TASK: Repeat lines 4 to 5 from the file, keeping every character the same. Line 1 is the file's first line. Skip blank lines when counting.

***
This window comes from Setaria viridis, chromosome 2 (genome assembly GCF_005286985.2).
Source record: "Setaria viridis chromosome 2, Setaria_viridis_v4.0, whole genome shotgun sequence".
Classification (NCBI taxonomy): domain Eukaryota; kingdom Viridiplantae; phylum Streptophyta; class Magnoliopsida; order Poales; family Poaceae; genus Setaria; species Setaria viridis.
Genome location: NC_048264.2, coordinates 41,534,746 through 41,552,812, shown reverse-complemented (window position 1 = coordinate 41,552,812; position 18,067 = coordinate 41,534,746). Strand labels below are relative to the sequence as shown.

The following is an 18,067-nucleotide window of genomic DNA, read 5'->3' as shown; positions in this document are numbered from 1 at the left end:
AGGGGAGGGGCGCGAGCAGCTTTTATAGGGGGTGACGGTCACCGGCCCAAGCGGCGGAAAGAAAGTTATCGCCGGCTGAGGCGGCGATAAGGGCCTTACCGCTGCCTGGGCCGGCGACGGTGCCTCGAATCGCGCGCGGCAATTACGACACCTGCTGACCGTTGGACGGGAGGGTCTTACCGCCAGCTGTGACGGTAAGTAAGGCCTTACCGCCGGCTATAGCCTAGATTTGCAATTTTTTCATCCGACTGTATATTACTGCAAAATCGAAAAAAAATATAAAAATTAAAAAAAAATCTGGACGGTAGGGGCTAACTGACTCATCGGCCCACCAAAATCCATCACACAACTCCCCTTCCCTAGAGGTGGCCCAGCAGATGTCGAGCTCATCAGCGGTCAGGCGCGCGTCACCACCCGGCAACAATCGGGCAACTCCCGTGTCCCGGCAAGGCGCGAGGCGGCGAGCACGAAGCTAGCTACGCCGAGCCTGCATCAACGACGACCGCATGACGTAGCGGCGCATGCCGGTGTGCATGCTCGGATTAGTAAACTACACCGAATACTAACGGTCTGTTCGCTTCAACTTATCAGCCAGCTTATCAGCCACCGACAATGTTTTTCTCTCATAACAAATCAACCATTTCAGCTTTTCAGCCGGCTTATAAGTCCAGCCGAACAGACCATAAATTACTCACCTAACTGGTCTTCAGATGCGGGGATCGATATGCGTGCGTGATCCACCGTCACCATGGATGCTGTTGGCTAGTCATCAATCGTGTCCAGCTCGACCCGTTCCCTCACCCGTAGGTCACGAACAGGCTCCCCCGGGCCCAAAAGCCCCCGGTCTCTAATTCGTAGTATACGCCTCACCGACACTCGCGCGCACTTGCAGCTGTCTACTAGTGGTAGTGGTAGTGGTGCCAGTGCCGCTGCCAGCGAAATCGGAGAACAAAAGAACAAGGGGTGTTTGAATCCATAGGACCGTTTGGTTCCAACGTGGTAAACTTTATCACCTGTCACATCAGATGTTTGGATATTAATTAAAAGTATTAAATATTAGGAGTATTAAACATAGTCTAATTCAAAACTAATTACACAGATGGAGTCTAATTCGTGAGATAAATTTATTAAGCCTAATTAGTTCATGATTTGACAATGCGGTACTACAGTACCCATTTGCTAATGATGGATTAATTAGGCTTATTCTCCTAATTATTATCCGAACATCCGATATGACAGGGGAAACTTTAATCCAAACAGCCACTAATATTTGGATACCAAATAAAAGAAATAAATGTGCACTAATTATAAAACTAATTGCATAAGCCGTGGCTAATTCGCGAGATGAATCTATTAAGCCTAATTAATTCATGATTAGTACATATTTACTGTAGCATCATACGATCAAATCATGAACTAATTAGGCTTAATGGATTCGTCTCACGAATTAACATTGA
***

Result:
Genome location: NC_048264.2, coordinates 41,534,746 through 41,552,812, shown reverse-complemented (window position 1 = coordinate 41,552,812; position 18,067 = coordinate 41,534,746). Strand labels below are relative to the sequence as shown.

The following is an 18,067-nucleotide window of genomic DNA, read 5'->3' as shown; positions in this document are numbered from 1 at the left end: